Stephanie Weissman/The Current
by Liz Harmon
Students are required to take two science classes to complete their associate’s degree and geology is an option. Not all students who sign up for the class are interested in becoming geologists, but MCC-Longview geology instructor Carl Priesendorf says he hopes to teach students that geology is more than just rocks and dirt, it’s a way of life.
Priesendorf sets his classroom agenda as both educational and promising for the future of our earth and the environment we live in. Longview geology student Iris Mansfield said she’s discovering that the class is offering her more education than she thought.
“I took geology because I needed another science with a lab. I had to choose from chemistry, physics, or geology so I definitely went with geology. I thought it was going to be pretty easy just learning about rocks and the earth, but now that we have gotten further into it I realize there is so much more to it,” Mansfield said. [...]
by Jetta Barbar
Cultural Arts Center Gallery curator Daniel Reneau wants to create a gallery that Lee’s Summit can be proud of at Metropolitan Community College-Longview. He aims to create bold and unusual shows at the gallery:. Several shows he has previously organized have included bed sheets as wall hangings, twisted wire sculptures, and paper boxes lay out on the floor, colored with charcoal.
Reneau says that such art is more challenging than classic art, which delivers its message immediately to the viewer. [...]
by Jetta Barbar
John Mikolajcik, the new debate coach at MCC-Longview, says he focuses on supporting his debaters and pushing them to high achievement. According to Mikolajcik, the coaching style that he employs is a mix of laid-back supportiveness with high expectations for his students. He said he hopes to send the team to nationals, but he also understands that there is more to be earned from debate and public speaking than trophies.
“It’s not all about winning at the end of the day,” said Mikolajcik. [...]
by Lindsey Moore
Rate My Professor is a website where students can go to inform others just how awesome, or not so awesome, a teacher is. Students can post comments about past instructors and share whether the class was too hard or extremely easy, but most importantly, students can critique professors.
The site is a way for students to get a hint of what exactly they are getting themselves into for the semester, but students and staff say that the site has become a bashing ground for students who are fed up with their professors. Staff and even students say that the site should not be taken too seriously.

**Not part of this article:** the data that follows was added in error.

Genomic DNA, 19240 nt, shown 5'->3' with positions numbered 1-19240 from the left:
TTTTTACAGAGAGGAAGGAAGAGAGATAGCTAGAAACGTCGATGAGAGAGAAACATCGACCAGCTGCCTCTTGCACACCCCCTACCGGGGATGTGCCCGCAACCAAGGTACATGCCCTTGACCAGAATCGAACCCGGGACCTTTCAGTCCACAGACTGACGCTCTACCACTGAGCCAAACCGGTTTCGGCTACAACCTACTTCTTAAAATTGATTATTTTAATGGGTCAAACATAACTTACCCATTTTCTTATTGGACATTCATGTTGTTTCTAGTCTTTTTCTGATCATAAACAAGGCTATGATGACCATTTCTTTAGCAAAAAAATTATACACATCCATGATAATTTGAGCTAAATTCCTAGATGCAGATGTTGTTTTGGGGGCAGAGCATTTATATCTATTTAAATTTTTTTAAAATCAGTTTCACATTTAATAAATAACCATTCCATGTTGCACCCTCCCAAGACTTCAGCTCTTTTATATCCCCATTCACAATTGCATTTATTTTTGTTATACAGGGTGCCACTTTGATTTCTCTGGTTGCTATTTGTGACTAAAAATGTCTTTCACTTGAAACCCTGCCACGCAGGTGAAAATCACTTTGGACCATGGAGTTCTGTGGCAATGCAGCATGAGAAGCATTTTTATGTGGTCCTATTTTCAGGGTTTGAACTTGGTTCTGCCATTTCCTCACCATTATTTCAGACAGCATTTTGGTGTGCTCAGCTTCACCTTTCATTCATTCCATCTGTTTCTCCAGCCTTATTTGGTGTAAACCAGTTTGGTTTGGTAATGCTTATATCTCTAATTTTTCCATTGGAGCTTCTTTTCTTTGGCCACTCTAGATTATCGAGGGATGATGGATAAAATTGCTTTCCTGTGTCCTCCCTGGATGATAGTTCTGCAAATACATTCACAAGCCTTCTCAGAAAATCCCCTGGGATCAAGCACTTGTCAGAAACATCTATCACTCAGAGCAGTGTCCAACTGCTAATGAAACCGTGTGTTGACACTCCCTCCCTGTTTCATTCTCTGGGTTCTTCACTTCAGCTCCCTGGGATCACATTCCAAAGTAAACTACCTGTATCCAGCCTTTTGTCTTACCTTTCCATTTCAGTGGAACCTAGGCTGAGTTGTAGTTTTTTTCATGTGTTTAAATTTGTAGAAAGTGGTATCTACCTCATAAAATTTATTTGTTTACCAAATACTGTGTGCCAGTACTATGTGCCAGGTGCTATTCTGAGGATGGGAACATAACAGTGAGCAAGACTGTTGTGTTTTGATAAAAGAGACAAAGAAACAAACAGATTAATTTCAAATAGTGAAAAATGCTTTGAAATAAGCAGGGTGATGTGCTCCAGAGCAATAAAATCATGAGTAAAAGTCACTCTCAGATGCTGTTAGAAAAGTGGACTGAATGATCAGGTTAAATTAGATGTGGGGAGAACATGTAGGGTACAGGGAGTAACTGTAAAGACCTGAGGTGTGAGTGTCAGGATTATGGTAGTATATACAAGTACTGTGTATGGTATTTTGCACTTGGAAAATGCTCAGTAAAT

Stephen Murphy, a part-time history instructor at Longview, said that he does not have a problem with the website, and that everyone has their different ways of assessment, yet the site has a tendency to be inaccurate.
“I think that some of the posts on Rate My Professor say more about the student than it does the instructor,” Murphy says. “Some ratings are positive and flattering, and then you’ll see something very mean and derogatory. I have no problem with it, but I take it with a grain of salt,” he said. [...]
by Gini Swartz
As long as you’re taking two courses, why not make it easier by taking them together?
Learning Community (LNCO) courses were introduced for students into the MCC-Maple Woods curricula in the 1990s, but became a requirement for the A.A. degree 10 years ago. According to the college’s explanation in the course guide, “LNCO courses are taught within a community to help focus your education, build motivation and give added meaning to a student’s college experience. These courses allow students to interact with a group of peers, while having multiple professors teach the course(s). The LNCO courses include lecture, small group work and reading/writing assignments.”
“The courses are connected by a common LNCO theme, which is used to integrate the content and learning outcomes of the two disciplines. While we sometimes try to create LNCOs that combine courses needed for specific degree programs, often it is two faculty who want to teach together and share some common interests that drives the creation of the specific LNCO,” says William Young, history professor at Maple Woods and chair of the Social Sciences/Business Division. [...]